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Xi Jinping’s formidable powers could mean little in today’s China

Xi Jinping’s triumph at the 19th national congress has feared speculation of a hardline authoritarian rule by the leader. But Xi gains power at a time when the Communist party doctrines do not matter to the ordinary Chinese

opinion Updated: Oct 31, 2017 14:57 IST
Minxin Pei
Minxin Pei
Xi Jinping,China,Mao Zedong
Painted portraits of Chinese President Xi Jinping (L) and late communist leader Mao Zedong, Beijing, China (File Photo)(AFP)

At the end of the six-day 19th National Congress of the Communist Party of China (CPC), the roughly 2,200 delegates decided to add ‘Xi Jinping Thought on the new era of socialism with Chinese characteristics’ to the CPC’s constitution. With that, it became official: The era of Xi has begun.

Only two previous Chinese leaders, Mao Zedong and Deng Xiaoping, have had their personally branded ideology enshrined in the CPC’s charter. Xi’s two predecessors, Jiang Zemin and Hu Jintao, did not have their names linked to any ideological doctrine, much less one elevated to such a high status within the CPC. Chinese leaders are clearly eager to confirm what the world already knew: Xi’s authority now equals that of the CPC’s heaviest heavyweights.

Besides symbolically catapulting Xi into the pantheon of the founders of the People’s Republic, the 19th national congress delivered him two substantive political victories. First and foremost, he stalled the designation of a successor, thereby leaving open the possibility that he himself could serve a third term as Chinese president.

All five of the new members of the Politburo Standing Committee, the CPC’s top decision-making body, are in their 60s — too old to be groomed to take over for Xi in five years, given the party’s unofficial retirement age of 68. Had one or two new standing committee members younger than 55 been promoted, Xi would be expected to step down in 2022, when he hit the two-term limit as president, just as Jiang and Hu did. The alternative for Xi would be to purge the designated successor, as Mao and Deng did. Neither scenario would be appealing.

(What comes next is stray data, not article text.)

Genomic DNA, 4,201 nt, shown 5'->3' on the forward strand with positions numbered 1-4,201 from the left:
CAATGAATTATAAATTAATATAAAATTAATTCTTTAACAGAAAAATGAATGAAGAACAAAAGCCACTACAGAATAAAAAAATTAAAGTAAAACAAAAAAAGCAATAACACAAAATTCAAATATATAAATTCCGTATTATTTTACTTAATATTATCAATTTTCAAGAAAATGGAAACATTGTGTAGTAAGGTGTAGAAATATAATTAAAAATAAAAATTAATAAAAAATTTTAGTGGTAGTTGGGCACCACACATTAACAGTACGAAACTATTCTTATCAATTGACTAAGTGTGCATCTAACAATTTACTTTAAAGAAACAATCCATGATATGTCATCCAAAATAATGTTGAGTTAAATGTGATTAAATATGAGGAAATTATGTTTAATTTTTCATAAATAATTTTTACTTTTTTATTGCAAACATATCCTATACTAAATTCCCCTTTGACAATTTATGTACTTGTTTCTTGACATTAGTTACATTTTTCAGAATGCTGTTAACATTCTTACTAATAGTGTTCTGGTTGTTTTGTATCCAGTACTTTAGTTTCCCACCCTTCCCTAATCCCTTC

With no successor in play, however, the possibility that Xi will serve a third term (at least), should decisively alter the political calculations of both his loyalists and those still hedging their bets. Loyalists will now reiterate their allegiance, while those on the fence are likely to hop on the Xi bandwagon. As for Xi’s rivals, they must be thoroughly demoralised.

Xi’s second major victory at the 19th National Congress was the promotion of two close allies to the standing committee. His current chief of staff, Li Zhanshu, will take over the National People’s Congress. The NPC, which has never been much more than a rubber stamp for party decisions, will now have its legislative agenda dictated by Xi himself.

In fact, Li’s leadership of the NPC may turn out to be the key to dismantling one of the last barriers to Xi’s political ambitions: The two-term limit for presidents, established in the constitution. While nothing prevents Xi from retaining a party title, such as general secretary, he will need to amend the constitution if he wants to remain China’s head of state. And, with Li in charge, such an amendment will sail through the NPC.

Another trusted loyalist, Zhao Leji, will take over from the 69-year-old Wang Qishan as the chief of the anti-corruption agency — a crucial position, responsible for keeping the CPC in check. Wang has overseen Xi’s anti-corruption drive — which has purged many of Xi’s rivals and consolidated his power — since it began. By appointing Zhao, Xi has effectively put every senior Chinese leader on notice.

Xi’s triumph at the 19th National Congress has understandably fuelled widespread speculation that his now-formidable power will enable him to impose his vision of hardline authoritarian rule, underpinned by Chinese nationalism, in the coming years. And that is a possibility. But it is far from guaranteed.

The reason is simple: Though the CPC’s internal power dynamics haven’t change much in the last few decades, Chinese society has moved far beyond the Maoist or even the Dengist era. Few Chinese, including members of the party, genuinely believe in any official doctrine. Economically, the private sector accounts for more than 60% of China’s output, and the CPC has become practically irrelevant in the daily lives of ordinary Chinese.

This is the paradox of power in the era of Xi. Yes, he is the most powerful leader that the world’s largest one-party State has had in decades. But his ability to shape Chinese society may turn out to be far more limited than he, his allies, and most outside observers expect.

Minxin Pei is professor of government, Claremont McKenna College and author of China’s Crony Capitalism

The views expressed are personal

Copyright: Project Syndicate, 2017

First Published: Oct 31, 2017 10:27 IST